Big Lungs Carved For Petite Patient

Diagnosed with Interstitial Lung Disease and Scleoderma, 30-year-old Anita Devi’s only chance of seeing the next decade was with a lung transplant from a ‘tiny’ donor. Unable to find the right size, docs decided to get creative

Published: 20th May 2015 06:00 AM  |   Last Updated: 20th May 2015 06:00 AM   |  A+A-

Big Lungs

CHENNAI:Standing at a little over five feet, swaddled in oversized clothes and a surgical mask, 30-year-old Anita Devi can easily pass for a lanky teenager — the kind who’s yet to hit her growth phase. While being petite is the new cool, it got her doctors really steamed up. Diagnosed with Interstitial Lung Disease and Scleoderma, the only way she could possibly live to see the turn of the decade was by getting a lung transplant.

And that’s where her petiteness got in the way. “She is hardly 5’1. Her lungs are really small and to get lungs that size we needed it from someone who’s 4’6 or something,” explained Dr Rahul Chandola, Heart and Lung Transplant Surgeon at Global Health City. As if a lung transplant wasn’t hard enough, they now needed lungs either from a dwarf or a child. Neither seemed possible. “We don’t get organs from children here and we had to refuse most of the lungs that were offered because they were too large to fit in her chest,” he added, showing CT scan images of her narrow cavity.

Instead, the surgical team decided to attempt something that hadn’t been done in the country, but had been honed in select surgical centres abroad over the last 15 years: cutting portions of the lung off to make it small enough to enter the chest cavity or Lung Reduction Transplantation. “She was deteriorating because of the high oxygen flow (she needed 4 litres a day) and finally we accepted a donor lung from a 42-year-old smoker who was 166 cm — much taller than her,” said Dr Vijil Rahulan, the attending pulmonologist.

Given that the lung was a lot larger than her chest cavity, they began to use specialised staplers to cut lung lobes on the sides and the middle, “We resected nearly 25 per cent of her middle and lower lobes, very anatomically, taking care that we took just enough off so that it would be capable of sufficient oxygenation. Normally, there are risks of leaks and tears in the organ wall, but this time it went off smoothly,” said Dr Chandola.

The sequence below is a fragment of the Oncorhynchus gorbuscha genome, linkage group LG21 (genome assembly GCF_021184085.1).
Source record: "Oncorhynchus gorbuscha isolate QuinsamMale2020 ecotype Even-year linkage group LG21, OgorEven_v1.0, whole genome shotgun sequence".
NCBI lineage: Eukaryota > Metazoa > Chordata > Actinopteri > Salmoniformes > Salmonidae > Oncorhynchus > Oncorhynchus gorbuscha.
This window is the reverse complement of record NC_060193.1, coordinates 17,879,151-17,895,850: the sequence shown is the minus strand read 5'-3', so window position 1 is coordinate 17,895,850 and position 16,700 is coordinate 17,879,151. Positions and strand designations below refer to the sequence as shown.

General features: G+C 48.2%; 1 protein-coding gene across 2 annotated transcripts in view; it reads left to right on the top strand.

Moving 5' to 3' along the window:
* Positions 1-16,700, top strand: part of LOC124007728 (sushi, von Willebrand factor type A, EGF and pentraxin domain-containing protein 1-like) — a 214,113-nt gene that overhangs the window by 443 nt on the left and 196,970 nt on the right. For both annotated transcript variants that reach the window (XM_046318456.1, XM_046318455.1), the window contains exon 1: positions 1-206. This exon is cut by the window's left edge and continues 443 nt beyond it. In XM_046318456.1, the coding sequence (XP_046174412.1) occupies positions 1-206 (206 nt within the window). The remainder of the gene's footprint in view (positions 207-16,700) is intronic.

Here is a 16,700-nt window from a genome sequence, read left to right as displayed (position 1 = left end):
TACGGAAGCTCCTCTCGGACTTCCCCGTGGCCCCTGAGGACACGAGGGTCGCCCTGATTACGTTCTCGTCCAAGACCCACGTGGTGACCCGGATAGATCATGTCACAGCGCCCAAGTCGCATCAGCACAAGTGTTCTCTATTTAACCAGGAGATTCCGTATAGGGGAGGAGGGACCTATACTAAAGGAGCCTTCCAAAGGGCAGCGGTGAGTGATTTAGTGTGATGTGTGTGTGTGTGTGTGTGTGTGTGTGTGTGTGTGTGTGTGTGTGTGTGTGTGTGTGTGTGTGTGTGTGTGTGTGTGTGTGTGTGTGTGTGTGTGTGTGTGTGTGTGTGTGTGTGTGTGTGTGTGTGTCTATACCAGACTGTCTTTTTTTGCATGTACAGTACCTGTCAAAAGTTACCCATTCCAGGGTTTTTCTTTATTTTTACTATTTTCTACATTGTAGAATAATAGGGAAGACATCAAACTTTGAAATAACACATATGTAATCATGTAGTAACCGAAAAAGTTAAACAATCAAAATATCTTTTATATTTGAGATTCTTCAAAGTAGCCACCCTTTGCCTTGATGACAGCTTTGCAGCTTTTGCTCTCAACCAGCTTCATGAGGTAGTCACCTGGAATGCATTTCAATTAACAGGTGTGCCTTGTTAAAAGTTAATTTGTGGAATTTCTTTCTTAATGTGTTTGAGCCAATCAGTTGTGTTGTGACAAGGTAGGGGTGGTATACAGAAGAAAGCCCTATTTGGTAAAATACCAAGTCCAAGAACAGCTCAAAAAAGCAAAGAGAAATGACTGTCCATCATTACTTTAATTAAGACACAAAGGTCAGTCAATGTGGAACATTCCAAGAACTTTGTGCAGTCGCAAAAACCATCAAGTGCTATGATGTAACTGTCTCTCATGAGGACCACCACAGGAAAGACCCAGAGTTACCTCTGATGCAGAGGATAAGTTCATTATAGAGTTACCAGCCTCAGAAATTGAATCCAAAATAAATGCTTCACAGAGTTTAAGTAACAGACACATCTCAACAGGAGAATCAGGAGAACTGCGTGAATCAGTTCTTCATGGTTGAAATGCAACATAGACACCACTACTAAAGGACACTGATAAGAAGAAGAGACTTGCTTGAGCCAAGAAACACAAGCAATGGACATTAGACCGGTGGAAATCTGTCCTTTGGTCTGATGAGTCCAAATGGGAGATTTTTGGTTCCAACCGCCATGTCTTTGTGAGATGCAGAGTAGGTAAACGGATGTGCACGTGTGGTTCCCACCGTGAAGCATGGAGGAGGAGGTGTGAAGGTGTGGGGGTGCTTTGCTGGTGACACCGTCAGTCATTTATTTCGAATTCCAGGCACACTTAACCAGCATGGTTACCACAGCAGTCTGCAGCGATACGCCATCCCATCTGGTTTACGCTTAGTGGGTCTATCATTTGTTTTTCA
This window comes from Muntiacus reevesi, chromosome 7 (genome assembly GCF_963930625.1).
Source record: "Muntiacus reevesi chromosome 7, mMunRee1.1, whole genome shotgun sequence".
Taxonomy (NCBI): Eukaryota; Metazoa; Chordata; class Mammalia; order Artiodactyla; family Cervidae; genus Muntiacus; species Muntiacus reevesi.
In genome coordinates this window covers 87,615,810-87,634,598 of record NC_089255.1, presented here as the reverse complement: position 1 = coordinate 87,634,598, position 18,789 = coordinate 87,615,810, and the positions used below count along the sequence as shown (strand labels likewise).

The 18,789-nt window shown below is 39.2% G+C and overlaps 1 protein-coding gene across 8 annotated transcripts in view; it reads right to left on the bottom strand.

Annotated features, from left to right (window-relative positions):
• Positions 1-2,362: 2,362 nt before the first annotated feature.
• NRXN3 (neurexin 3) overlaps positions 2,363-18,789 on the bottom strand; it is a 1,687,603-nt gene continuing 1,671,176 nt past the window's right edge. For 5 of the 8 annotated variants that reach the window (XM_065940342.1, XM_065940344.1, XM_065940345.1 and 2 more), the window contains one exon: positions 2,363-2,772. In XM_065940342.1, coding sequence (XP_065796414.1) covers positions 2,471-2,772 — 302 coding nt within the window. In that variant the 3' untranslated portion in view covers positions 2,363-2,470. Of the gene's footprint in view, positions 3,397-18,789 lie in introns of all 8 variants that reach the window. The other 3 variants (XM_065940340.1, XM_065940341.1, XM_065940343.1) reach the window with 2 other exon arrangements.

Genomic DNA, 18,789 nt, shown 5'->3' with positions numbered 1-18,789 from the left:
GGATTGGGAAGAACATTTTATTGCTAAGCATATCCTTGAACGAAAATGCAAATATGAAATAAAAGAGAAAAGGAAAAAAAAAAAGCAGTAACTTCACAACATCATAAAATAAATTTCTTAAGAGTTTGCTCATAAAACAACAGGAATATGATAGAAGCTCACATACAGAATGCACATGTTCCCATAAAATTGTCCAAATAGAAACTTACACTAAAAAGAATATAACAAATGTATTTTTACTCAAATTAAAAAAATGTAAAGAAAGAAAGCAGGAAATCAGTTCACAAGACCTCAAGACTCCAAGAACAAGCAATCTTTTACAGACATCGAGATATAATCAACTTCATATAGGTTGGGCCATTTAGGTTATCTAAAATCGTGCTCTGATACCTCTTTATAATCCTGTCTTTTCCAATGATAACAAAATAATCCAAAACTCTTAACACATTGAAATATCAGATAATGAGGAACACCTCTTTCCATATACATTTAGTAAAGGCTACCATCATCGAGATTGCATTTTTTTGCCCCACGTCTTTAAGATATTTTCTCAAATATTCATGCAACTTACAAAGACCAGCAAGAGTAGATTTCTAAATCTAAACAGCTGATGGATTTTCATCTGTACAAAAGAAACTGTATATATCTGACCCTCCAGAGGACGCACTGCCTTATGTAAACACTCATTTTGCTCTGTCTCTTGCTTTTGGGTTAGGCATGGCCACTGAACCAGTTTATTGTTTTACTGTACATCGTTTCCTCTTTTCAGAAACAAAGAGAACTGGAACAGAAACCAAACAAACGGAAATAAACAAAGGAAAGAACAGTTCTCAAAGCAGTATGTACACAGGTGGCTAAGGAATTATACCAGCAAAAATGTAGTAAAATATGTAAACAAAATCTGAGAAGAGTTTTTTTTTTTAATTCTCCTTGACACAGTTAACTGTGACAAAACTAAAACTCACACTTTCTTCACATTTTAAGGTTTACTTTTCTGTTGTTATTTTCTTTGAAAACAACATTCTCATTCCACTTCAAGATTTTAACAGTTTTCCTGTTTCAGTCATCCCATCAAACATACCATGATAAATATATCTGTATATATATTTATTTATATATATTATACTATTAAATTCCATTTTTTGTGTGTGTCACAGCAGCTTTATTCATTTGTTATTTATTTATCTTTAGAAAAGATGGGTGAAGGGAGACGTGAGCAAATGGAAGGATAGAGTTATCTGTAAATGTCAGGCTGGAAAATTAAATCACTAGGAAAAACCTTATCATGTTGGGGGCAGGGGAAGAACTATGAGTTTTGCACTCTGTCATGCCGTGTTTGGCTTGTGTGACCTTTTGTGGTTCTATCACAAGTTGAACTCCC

The resection was done after the lung was harvested and taken out of the cold case. After some sections were cut, it was put into Anita’s body and then minor resections and cuts needed to be made to ensure that it fit her well. Only after that was the pulmonary function gradually restored. “Normally, the lung has a high decay rate and is a very sensitive organ. We have only four to five hours in which to harvest and transplant it and it takes over an hour to do the resection, so if it had been brought in from another hospital we may have been cutting it fine,” said Dr Govini Balasubramani, Heart and Lung Transplant Surgeon.

Today, 45 days after the nerve-wracking six-hour surgery, all of them are breathing a whole lot easier. But none of them as much as Anita Devi. She’s showing off her new lungs with elan.

Breath of Life

  •   The lung is a very delicate organ and out of 10 cadavers surgeons often get only one pair of good lungs
  •   Very often lungs are damaged when the heart and liver are being harvested
  •   Less than 24 per cent of donors have their lungs successfully transplanted
  •   Size mismatches often lead to lungs being rejected, though the need for lungs is constantly growing in a country with rampant TB and other respiratory conditions
  •   In India, 85 per cent of the lungs are rejected for various reasons — size mismatch is among the largest reasons

How does Lung Reduction work?

  •  The clock begins ticking once the lung is harvested from the cadaver. 4.5 hours is the golden mark, though surgeons have stretched this to 6 hours by using freeze coolants and cold saline to buy them time
  •  The chest cavity of the recipient is measured and based on the model needed, the lungs are reduced by cutting off minor lobes. The lung tissue is checked to ensure there is enough to provide pulmonary function for the body
  •  The lung lobes that are to be cut are marked off and the organ is taken out of cold saline. Using special staplers, the portions are cut off and the surface is examined to see if there are any tears or cuts that will cause leaks
  •  If there are none, the lung is placed in the chest cavity and minor corrections are made to ensure it fits without brushing against the body cavity and causing any manner of distress
  •  The rest of the transplant is carried out, blood supply is restored to the lungs and pulmonary rehabilitation takes place
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